Author: Lynn Griffin, PhD
In April of this year, the FDA finalized guidelines on two topics related to genetic testing: (1) how to address clinical validity through the use of databases; and (2) how to address analytical validity for next-generation sequencing (NGS)-based diagnosis of germline diseases. The guidelines make recommendations and outline processes that may increase the speed of innovation and create a more efficient path to market for genetic tests.
In the guideline that focuses on clinical validity, the FDA provides standards and best practices for managing genetic databases and outlines a process by which public databases can apply for FDA recognition. For a company developing a genetic test, being able to use the vast amount of information available in public genetic databases may mean a more rapid path to FDA marketing clearance. To be FDA-recognized, database hosts must meet standards and submit documentation as outlined in the guidance document.
FDA recognition only applies to public databases and the application for recognition is voluntary. After approval for FDA recognition, public databases will need to maintain recognition through regular reviews. Although proprietary databases are not eligible for FDA recognition, information from these databases can still be used to support the clinical validity of a diagnostic test. This guideline is an important starting point for all database developers because it gives key insights into the features the FDA is evaluating. By providing guidance on best practices for genetic databases, the FDA hopes to accelerate the premarket approval process by allowing applicants to leverage public databases to support the clinical validity of genetic- and genomic-based in vitro diagnostics.
The second FDA guideline outlines best practices for tests involving NGS for germline diseases. It’s important to specifically address NGS-based tests because they differ from traditional (single gene) testing; NGS-based tests can yield thousands to millions of genetic variants in a single test, and it’s not always possible to evaluate each variant individually. The new FDA guideline provides guidance for NGS-based germline tests; some NGS tests may be exempt from premarket review if they fit within the guidelines.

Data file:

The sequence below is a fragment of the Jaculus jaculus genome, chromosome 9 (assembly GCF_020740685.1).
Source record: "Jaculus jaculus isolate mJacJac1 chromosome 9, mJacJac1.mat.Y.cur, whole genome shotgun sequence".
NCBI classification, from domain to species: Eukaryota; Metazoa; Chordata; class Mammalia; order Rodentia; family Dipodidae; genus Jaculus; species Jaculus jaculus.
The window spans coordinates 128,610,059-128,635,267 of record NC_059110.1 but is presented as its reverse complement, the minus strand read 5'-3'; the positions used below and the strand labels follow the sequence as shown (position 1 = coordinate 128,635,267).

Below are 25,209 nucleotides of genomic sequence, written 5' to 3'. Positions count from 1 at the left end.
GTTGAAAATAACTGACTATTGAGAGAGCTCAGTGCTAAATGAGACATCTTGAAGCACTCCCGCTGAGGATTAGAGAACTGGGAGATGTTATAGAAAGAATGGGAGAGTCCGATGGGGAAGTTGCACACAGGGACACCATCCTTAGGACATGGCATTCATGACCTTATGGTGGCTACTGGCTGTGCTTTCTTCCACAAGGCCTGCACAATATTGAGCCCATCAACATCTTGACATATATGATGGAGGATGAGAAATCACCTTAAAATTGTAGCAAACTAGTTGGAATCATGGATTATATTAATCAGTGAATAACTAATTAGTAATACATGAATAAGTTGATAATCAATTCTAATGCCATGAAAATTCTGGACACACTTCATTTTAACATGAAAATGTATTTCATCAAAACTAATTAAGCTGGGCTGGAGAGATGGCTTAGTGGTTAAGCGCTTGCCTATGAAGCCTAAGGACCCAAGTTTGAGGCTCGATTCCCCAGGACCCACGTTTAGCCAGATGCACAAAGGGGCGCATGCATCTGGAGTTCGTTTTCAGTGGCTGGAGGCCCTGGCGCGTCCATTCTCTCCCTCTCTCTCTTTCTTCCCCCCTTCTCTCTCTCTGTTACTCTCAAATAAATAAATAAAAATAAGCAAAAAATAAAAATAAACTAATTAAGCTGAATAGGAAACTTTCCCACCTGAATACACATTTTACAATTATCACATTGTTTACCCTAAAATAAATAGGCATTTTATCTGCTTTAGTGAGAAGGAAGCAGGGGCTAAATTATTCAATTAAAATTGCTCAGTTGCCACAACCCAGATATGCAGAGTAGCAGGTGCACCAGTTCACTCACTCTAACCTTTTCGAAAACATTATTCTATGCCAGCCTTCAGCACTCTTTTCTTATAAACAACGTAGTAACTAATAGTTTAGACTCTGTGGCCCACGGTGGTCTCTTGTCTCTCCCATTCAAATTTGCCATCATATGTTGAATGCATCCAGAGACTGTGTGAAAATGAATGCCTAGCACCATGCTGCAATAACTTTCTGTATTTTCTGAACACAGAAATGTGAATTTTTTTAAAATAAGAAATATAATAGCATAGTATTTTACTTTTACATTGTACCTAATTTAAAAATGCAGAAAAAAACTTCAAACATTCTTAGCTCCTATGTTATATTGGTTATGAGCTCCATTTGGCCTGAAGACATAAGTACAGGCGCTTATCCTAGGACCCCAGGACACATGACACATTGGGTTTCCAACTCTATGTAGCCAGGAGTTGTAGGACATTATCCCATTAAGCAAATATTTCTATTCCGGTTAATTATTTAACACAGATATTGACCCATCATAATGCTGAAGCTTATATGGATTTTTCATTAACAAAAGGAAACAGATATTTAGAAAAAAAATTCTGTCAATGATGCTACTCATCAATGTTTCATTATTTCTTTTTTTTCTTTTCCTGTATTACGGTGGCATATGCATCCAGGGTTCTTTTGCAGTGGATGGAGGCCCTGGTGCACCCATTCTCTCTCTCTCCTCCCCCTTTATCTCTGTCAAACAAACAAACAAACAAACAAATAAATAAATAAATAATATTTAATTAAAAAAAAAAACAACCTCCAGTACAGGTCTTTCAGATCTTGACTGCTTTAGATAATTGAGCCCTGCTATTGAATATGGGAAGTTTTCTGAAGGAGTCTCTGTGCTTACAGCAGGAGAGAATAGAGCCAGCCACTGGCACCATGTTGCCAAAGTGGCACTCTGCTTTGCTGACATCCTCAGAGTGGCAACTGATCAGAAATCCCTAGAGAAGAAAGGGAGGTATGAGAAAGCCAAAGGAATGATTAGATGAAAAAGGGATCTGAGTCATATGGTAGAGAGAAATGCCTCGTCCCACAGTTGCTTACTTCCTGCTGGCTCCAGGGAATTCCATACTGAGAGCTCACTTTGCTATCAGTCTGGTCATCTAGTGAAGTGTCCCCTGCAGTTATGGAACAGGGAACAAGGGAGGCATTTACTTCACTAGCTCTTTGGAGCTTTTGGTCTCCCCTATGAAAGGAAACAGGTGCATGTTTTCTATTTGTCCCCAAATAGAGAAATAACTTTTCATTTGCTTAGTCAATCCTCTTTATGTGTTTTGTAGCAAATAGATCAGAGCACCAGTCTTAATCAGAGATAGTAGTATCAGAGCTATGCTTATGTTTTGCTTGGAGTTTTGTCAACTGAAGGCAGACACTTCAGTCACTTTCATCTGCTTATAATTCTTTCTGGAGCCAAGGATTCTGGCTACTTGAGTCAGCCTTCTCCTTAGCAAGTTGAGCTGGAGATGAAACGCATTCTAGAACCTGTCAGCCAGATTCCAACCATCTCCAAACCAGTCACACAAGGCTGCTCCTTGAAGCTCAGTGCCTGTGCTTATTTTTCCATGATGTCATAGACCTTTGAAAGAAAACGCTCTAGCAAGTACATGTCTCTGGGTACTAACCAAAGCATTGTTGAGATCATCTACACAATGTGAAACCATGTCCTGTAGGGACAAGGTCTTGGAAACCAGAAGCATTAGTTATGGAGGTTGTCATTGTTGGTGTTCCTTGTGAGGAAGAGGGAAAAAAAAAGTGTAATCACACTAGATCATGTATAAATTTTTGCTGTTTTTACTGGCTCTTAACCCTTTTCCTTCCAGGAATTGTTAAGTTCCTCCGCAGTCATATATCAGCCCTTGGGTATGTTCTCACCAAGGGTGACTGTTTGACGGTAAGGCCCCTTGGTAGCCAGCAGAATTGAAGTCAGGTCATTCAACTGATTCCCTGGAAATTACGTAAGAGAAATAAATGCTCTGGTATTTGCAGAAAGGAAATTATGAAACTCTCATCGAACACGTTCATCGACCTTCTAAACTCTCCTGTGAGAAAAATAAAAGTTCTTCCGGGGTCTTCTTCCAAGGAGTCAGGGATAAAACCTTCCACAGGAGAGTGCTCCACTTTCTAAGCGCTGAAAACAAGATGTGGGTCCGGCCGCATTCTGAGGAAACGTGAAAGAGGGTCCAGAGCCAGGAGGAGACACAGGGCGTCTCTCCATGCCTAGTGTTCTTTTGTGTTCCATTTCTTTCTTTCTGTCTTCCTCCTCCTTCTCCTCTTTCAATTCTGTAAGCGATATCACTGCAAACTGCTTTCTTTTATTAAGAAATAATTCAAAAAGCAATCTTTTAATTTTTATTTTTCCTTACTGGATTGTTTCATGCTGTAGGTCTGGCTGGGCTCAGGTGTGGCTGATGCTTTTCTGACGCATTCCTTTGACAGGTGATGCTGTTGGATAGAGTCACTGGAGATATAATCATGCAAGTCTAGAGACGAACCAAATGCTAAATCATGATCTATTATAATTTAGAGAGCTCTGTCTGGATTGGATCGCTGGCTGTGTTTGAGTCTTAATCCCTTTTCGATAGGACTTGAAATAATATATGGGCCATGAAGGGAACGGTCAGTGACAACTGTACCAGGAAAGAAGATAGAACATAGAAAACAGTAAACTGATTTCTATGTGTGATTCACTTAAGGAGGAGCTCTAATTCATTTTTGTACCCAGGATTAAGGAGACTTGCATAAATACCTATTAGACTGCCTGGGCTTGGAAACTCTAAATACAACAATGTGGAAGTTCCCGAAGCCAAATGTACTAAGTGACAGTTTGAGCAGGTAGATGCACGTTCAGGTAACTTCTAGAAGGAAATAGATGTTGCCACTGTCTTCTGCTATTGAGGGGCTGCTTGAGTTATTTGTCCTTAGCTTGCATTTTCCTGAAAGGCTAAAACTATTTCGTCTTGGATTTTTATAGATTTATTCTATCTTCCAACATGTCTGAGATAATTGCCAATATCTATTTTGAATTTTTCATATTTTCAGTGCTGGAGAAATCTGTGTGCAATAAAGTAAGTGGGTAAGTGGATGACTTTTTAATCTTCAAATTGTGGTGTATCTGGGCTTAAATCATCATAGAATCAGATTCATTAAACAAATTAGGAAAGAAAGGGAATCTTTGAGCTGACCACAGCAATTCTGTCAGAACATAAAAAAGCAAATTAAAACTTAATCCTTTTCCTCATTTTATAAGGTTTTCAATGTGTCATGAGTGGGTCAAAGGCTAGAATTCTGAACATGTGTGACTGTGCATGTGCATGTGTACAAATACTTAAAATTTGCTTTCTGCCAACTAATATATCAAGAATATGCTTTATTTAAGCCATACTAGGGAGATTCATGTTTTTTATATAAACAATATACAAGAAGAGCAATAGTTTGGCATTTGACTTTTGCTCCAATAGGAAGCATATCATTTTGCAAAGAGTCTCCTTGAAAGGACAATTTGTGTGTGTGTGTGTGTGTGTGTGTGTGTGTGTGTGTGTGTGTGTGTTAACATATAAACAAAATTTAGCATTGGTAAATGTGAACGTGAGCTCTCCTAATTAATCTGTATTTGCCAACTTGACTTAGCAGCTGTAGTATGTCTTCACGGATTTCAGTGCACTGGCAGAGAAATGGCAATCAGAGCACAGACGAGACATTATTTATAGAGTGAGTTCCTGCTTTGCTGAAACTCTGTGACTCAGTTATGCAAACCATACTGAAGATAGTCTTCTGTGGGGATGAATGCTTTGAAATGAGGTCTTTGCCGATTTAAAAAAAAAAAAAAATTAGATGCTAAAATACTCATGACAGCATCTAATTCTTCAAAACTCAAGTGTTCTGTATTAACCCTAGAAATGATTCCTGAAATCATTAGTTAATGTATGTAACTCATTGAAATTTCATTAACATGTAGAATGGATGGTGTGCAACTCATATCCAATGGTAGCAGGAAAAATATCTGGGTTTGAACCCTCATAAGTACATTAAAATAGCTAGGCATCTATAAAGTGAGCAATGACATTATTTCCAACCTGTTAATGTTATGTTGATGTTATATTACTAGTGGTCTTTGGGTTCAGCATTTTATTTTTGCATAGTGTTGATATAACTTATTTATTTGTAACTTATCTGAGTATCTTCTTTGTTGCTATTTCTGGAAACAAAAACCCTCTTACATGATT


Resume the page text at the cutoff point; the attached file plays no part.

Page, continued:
The FDA document provides guidance on the following aspects of NGS-based germline tests:
• Design, performance characteristics, and quality metrics (such as indications, specimen requirements, accuracy, methods, coverage, and bias)
• Performance evaluation (such as validation, test limits, sample preparation)
• Labeling (such as aspects of test design, performance information, limitations)
• Test report features (such as information on the genetic basis of the disease)
• Modifications (such as addition/removal of new genetic markers)
What do these guidelines signal to the genetic testing community and what impact will it have on patients and management of genetic testing? These guidelines are a great step in providing a level of consistency for developing and accessing specific aspects of genetic tests, which has been lacking in this field. However, they are guidelines, and not requirements; thus, the developers of laboratory-based genetic tests do not have to follow them and are not required to go through PMA or 510(k) clearance. Furthermore, while analytical validity and clinical validity are important aspects when assessing a genetic test, neither of these guidelines address the clinical utility of genetic testing. Does it matter if a genetic test has strong analytical validity and clinical validity if it does not show clinical utility?
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